Clean Harbors Files Injunction against Adams County for Interfering with Lawful Business Operations; Company Compelled by County Commissioners' Actions.
On September 1, Clean Harbors filed a motion for preliminary injunction with the Adams County District Court of Colorado. The injunction requests the following relief from the Court:
--Prevent the County from issuing any cease and desist order grounded on the faulty premise that the Clean Harbors 2004 Certificate of Designation (CD) prohibits the acceptance, treatment and disposal of licensed and permitted materials;
--Prevent the County from initiating any administrative proceedings to suspend or revoke the CD, to the extent those proceedings are grounded on the faulty premise that the CD prohibits the acceptance, treatment and disposal of licensed or permitted materials;
--Grant Clean Harbors reasonable attorneys' fees and related expenses; and
--Grant any further relief that the Court deems proper.
"Clean Harbors deeply regrets having to take this defensive posture but had no choice since Adams County continues to place frivolous legal and administrative roadblocks in front of our efforts to serve Colorado's communities and environment," stated Phillip Retallick, the company's Senior Vice President for Compliance and Regulatory Affairs. "We have made every effort to take the high road, pursuing amicable negotiations with the Commissioners and offering to provide them with veto power over any expansion plans that involve the management of radioactive waste. In response, the County has threatened to revoke our Certificate of Designation and filed multiple unsuccessful lawsuits against us."
Last month Adams County District Court Judge John E. Popovich Jr. ruled that Adams County did not have standing to sue the state of Colorado for issuing a hazardous waste permit to the Deer Trail facility in December 2005. That decision complemented a May 5 ruling by Denver District Court Judge Robert L. McGahey Jr. to dismiss Adams County's appeal of the radioactive materials disposal license that was also issued to Deer Trail by the state in December 2005.
Having been through the state's rigorous licensing and permitting processes, the Deer Trail facility was granted the ability to accept materials that fall below Colorado's statutory threshold for "radioactive waste," which is .002 microcuries per gram. This definition includes naturally occurring radioactive materials and technologically enhanced naturally occurring radioactive materials (NORM/TENORM), which are so low-level that the state specifically exempts them from regulation as a "radioactive waste."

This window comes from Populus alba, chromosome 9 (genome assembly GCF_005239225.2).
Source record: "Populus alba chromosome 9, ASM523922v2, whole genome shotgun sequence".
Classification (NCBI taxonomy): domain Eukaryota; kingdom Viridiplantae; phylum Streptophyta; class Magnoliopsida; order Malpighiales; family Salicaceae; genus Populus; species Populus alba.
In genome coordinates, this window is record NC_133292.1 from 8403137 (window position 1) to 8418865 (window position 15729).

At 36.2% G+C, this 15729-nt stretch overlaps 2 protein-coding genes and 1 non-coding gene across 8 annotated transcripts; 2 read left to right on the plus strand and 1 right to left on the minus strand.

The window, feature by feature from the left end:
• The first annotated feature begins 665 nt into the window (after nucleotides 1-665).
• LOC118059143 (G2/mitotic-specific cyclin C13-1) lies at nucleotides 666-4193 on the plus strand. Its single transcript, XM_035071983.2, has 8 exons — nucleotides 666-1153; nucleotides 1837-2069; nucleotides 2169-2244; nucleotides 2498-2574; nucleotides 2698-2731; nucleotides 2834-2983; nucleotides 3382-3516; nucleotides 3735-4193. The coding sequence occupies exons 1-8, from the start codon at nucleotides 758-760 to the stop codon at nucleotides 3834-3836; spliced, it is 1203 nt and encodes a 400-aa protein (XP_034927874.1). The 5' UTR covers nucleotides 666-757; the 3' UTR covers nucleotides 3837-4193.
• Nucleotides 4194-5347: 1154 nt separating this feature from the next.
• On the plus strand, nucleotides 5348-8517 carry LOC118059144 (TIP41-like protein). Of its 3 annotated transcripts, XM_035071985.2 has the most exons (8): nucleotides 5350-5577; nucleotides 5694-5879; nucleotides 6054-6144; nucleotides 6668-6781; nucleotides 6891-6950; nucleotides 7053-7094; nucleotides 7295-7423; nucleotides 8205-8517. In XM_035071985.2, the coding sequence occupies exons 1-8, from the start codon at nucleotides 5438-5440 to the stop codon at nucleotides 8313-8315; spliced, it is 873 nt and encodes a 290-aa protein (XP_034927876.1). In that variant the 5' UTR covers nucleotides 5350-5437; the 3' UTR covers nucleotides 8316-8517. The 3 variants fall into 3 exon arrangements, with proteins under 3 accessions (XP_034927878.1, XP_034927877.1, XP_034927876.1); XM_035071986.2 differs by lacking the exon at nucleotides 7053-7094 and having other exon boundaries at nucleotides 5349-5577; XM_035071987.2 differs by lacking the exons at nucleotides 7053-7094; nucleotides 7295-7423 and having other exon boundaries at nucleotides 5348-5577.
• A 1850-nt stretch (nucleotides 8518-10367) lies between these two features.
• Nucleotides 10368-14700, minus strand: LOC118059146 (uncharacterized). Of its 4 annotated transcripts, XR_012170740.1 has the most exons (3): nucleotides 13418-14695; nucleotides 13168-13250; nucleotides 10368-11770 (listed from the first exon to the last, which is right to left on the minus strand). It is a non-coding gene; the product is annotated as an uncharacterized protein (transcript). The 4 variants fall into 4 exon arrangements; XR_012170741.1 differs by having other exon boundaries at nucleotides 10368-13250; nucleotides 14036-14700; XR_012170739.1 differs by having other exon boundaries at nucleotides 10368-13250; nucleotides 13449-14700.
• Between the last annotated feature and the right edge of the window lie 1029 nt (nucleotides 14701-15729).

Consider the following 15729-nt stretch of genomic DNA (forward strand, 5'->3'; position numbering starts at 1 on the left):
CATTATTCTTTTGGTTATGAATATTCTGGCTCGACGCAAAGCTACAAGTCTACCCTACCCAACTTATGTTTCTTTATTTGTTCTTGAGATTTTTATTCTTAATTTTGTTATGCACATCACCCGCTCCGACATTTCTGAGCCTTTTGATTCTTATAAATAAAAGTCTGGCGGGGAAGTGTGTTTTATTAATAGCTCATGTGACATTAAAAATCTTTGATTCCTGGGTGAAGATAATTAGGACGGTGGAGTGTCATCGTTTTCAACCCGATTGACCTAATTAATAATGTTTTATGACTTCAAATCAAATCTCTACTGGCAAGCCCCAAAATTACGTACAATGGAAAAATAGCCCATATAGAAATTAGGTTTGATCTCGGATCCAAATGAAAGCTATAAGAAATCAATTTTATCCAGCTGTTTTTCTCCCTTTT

Among other sources, NORM/TENORM materials are found in drinking water treatment residues that come from municipalities that must comply with the Federal Safe Drinking Water Act's new radionuclide maximum contaminant levels. Though Adams County already allows such residues to be disposed of in a Bennett landfill that is engineered to standards far below that of the Deer Trail facility, the Commissioners have threatened to file civil and criminal charges against Clean Harbors should it accept NORM/TENORM at Deer Trail, as it is authorized to do so by the state of Colorado.
"The County's public pronouncements have interfered with our ability to conduct business in a manner entirely consistent with state environmental regulations," noted Retallick. "The County's actions amount to harassment and have prompted Clean Harbors to act in a manner to protect the best interests of the Deer Trail facility -- and, indeed, the best interest of the citizens of Colorado, who desperately need a safe, compliant and cost-effective disposal option for the growing volume of drinking water residues their towns and cities are generating."
About Clean Harbors Environmental Services, Inc.
Clean Harbors Environmental Services, Inc. is North America's leading provider of environmental and hazardous waste management services. With an unmatched infrastructure of 48 waste management facilities, including nine landfills, five incineration locations and seven wastewater treatment centers, the Company provides essential services to more than 45,000 customers. Clean Harbors has more than 100 locations strategically positioned throughout North America in 36 U.S. states, six Canadian provinces, Mexico and Puerto Rico. For more information, visit www.cleanharbors.com.
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|Date:||Sep 5, 2006|
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